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Early winter storm hits parts of Rockies, Midwest

A winter storm hit certain parts of states in the Rockies and the Upper Midwest hard on Nov. 10, still roughly a month away from the official end of the fall season, and the weather conditions are expected to continue for at least another day before calming. The Associated Press reported snowfall in excess of one foot in some areas, along with a cold snap that some weren't prepared for. Temperatures may drop as low as 40 degrees below the average for early November in some areas, The AP said. The storm continued over multiple days, and some areas are expected to get even more precipitation. Total snowfall is expected to reach as much as two feet by the time the weather pattern eventually moves on.

Residents of states in the upper Midwest and Rockies are shoveling out after a big storm early in the season

A wide area of effect
The Rockies and Upper Midwest states such as Michigan, Minnesota and Wisconsin had felt the early effects of the storm, with snowfall totals already close to or exceeding the one-foot mark. Weather predictions indicate that the storm will likely spread to other areas, including the Great Lakes region. Cities ranging from Minneapolis to Chicago have felt or will likely feel the effects of the storm as it progresses across much of the middle of the country. CNN said the snow will be mostly limited to the northern half of the eastern two-thirds of the country, although notably cold temperatures and other concerns are expected to crop up as far south as Texas.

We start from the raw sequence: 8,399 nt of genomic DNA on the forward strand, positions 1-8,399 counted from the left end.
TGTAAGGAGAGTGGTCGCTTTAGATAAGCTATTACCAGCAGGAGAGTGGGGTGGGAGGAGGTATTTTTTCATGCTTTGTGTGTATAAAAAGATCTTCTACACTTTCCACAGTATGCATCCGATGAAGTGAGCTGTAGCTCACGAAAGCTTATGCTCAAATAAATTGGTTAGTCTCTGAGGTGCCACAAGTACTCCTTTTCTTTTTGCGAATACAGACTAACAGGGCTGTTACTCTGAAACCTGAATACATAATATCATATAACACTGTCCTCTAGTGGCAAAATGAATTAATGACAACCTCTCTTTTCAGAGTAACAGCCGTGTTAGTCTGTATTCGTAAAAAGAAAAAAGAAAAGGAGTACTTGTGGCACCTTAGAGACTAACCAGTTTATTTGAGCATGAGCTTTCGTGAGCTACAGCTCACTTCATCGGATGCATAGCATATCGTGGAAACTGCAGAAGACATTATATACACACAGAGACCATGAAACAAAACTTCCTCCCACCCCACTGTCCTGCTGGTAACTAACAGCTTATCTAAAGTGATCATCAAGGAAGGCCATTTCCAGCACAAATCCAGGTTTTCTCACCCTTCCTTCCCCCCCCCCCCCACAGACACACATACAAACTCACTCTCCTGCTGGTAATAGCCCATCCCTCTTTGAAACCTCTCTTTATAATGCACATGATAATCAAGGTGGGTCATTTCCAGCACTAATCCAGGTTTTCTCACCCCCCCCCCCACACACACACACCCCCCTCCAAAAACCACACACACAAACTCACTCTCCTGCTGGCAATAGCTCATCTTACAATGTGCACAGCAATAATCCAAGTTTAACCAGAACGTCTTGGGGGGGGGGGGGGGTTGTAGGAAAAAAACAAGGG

A high level of impact on travel, business operations
While a group of firefighters in northern Wyoming was helped by the storm in battling a late-season wildfire, according to The AP, most facing the weather pattern were dealing with the usual travel delays, supply chain obstacles and other weather-related incidents that can impact businesses. CNN reported 153 flights were canceled at the Minneapolis-St. Paul International Airport, which caused delays for personal and corporate travel. In the Twin Cities region alone, state police told CNN there were 475 car crashes and 702 spinouts and other instances of vehicles accidentally leaving the road.

The storm is expected to mostly dissipate before the middle of November is reached, but residents in the regions affected shouldn't move too quickly to celebrate. A similarly severe storm is predicted to hit many of the same areas several days after the first dissipates.


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